Egyptian opposition leader Mohamed ElBaradei told journalists in Vienna that he will participate in the Cairo protests.  He and other opposition activists are asking President Hosni Mubarak to step down after 30 years in office.

     

    NEW: Follow our Middle East reports on Twitter
    and discuss them on our Facebook page.

    You May Like

    Video As Refugees Perish, Greek Graveyards Fill

    Before burial at overflowing cemeteries, unidentified dead being swapped for DNA, in case some day relatives come to learn their fate

    Russian Opposition Leader Sues Putin for Conflict of Interest

    Alexei Navalny tells VOA in exclusive interview why transfer of $2 billion from country’s wealth fund to company with ties to President Putin’s son-in-law triggered lawsuit

    Clinton, Sanders Fight for African American Votes

    Some African American lawmakers lining up to support Clinton in face of perceived surge by Sanders in race for Democratic nomination in presidential campaign

    This forum has been closed.
    Comments
         
    There are no comments in this forum. Be first and add one

    Featured Videos

    Your JavaScript is turned off or you have an old version of Adobe's Flash Player. Get the latest Flash player.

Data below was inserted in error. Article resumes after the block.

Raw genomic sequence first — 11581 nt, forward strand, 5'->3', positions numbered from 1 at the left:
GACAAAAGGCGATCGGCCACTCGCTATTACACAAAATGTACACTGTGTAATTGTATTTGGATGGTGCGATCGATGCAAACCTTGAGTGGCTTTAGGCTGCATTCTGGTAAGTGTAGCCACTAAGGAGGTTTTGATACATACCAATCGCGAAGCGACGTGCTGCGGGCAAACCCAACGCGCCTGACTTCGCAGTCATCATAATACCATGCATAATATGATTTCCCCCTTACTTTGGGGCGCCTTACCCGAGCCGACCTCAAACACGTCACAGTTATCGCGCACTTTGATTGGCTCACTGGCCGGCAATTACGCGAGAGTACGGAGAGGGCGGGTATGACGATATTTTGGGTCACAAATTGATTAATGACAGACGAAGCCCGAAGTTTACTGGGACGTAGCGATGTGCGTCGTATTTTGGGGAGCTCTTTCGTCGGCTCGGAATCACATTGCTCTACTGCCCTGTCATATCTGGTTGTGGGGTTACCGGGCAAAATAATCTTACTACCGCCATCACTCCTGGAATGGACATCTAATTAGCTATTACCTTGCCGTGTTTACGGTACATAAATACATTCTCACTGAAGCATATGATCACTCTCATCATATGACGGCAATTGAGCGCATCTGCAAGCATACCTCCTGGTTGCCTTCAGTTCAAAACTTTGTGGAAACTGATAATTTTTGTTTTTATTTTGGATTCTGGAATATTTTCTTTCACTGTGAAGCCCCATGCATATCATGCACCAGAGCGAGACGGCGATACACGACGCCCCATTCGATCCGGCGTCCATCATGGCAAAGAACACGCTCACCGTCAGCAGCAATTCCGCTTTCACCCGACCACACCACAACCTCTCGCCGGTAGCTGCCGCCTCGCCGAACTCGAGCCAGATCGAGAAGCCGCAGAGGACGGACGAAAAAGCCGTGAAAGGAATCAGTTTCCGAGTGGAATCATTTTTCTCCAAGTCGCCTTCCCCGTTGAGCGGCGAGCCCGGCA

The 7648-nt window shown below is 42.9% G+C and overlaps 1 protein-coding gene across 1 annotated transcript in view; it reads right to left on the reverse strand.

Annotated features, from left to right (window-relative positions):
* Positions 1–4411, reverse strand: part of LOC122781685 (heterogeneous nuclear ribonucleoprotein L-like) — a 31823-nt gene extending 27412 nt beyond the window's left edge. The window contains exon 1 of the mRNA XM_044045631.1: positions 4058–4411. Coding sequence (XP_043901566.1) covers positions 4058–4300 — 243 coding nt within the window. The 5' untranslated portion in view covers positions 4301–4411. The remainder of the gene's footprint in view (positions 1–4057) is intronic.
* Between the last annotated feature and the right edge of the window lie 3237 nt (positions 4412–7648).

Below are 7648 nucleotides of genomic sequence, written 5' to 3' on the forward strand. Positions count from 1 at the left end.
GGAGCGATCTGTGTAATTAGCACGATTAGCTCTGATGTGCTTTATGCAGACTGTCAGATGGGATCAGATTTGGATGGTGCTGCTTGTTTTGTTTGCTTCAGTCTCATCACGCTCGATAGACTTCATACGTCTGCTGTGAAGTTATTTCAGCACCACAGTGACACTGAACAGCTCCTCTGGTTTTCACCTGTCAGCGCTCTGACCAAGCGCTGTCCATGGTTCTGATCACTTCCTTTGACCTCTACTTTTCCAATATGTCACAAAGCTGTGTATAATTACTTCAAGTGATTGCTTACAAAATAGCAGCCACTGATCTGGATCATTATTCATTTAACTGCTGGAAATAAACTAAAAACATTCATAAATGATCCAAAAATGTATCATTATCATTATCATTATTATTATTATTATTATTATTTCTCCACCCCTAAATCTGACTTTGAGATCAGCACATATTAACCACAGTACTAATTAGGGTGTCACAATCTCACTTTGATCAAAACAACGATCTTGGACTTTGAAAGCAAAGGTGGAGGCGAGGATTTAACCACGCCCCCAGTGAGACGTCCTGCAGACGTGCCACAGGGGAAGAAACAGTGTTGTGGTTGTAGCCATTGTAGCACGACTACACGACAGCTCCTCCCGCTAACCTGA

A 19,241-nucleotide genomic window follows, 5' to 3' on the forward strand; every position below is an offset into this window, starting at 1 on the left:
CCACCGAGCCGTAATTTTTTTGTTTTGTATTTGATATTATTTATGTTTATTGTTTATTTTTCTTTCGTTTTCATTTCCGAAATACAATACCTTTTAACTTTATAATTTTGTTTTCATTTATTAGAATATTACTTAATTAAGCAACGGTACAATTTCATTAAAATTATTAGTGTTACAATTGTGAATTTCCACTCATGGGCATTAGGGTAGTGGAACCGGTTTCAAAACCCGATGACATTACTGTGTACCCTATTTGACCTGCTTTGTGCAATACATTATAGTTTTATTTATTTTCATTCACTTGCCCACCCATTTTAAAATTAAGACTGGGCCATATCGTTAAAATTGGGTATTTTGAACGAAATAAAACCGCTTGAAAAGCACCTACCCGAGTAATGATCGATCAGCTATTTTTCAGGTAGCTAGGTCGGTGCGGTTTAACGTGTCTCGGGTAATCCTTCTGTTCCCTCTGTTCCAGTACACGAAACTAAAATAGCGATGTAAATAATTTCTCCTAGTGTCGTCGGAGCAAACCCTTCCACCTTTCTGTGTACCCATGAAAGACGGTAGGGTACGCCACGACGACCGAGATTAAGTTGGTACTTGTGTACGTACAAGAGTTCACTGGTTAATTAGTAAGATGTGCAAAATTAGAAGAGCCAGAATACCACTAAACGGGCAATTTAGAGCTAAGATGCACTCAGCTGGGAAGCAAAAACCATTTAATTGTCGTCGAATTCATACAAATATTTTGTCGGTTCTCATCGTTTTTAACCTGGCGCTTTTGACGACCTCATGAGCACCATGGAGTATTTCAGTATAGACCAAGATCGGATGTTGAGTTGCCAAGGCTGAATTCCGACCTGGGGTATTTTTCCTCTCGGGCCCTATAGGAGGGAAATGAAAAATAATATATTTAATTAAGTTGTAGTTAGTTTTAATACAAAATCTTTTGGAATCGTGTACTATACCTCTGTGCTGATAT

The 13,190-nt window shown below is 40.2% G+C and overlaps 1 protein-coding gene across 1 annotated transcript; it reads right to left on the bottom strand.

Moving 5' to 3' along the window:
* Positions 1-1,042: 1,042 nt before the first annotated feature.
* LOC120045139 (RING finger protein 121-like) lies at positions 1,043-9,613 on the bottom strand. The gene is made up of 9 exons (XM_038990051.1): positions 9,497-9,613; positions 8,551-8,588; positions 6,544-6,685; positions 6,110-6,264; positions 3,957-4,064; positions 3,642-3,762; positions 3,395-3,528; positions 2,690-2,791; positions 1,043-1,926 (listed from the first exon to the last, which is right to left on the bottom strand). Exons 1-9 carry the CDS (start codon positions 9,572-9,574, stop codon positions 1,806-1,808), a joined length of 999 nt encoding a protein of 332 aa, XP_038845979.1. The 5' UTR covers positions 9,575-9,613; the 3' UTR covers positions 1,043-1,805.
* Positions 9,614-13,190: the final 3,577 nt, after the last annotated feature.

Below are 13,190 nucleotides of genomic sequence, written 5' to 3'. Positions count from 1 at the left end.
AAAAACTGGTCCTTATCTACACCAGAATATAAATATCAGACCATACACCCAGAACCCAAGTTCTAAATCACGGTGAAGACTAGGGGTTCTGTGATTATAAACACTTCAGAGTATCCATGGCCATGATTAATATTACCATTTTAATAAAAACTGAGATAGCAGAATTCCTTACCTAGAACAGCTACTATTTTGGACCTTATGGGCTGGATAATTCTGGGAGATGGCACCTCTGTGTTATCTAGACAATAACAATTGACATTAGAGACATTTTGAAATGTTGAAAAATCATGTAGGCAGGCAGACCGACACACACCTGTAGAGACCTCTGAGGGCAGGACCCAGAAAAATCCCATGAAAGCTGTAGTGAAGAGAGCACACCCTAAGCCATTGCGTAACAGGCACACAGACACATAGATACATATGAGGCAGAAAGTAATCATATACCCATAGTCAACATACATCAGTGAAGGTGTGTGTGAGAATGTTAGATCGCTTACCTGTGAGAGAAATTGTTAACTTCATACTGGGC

NATO to Target Migrant Smugglersi
    X
    Jeff Custer
    February 11, 2016 4:35 PM
    NATO has announced plans to send warships to the Aegean Sea to target migrant smugglers in the alliance's most direct intervention so far since a wave of people began trying to reach European shores.
    Video

    Video NATO to Target Migrant Smugglers

    NATO has announced plans to send warships to the Aegean Sea to target migrant smugglers in the alliance's most direct intervention so far since a wave of people began trying to reach European shores.
    Video

    Video Russia's Catholics, Orthodox Hopeful on Historic Pope-Patriarch Meeting

    Russia's Catholic minority has welcomed an historic first meeting Friday in Cuba between the Pope and the Patriarch of Russia's dominant Orthodox Church. The Orthodox Church split with Rome in 1054 and analysts say politics, both church and state, have been driving the relationship in the centuries since. VOA's Daniel Schearf reports from Moscow.
    Video

    Video Used Books Get a New Life on the Streets of Lagos

    Used booksellers are importing books from abroad and selling them on the streets of Africa's largest city. What‘s popular with readers may surprise you. Chris Stein reports from Lagos.
    Video

    Video After NH Primaries All Eyes on South Carolina

    After Tuesday's primary in New Hampshire, US presidential candidates swiftly turned to the next election coming up in South Carolina. The so-called “first-in-the-South” poll may help further narrow down the field of candidates. Zlatica Hoke reports.
    Video

    Video US Co-ed Selective Service Plan Stirs Controversy

    Young women may soon be required to register with the U.S. Selective Service System, the U.S. government agency charged with implementing a draft in a national emergency. Top Army and Marine Corps commanders told the Senate Armed Services Committee recently that women should register, and a bill has been introduced in Congress requiring eligible women to sign up for the military draft. The issue is stirring some controversy, as VOA’s Bernard Shusman reports from New York.
    Video

    Video Lessons Learned From Ebola Might Help Fight Zika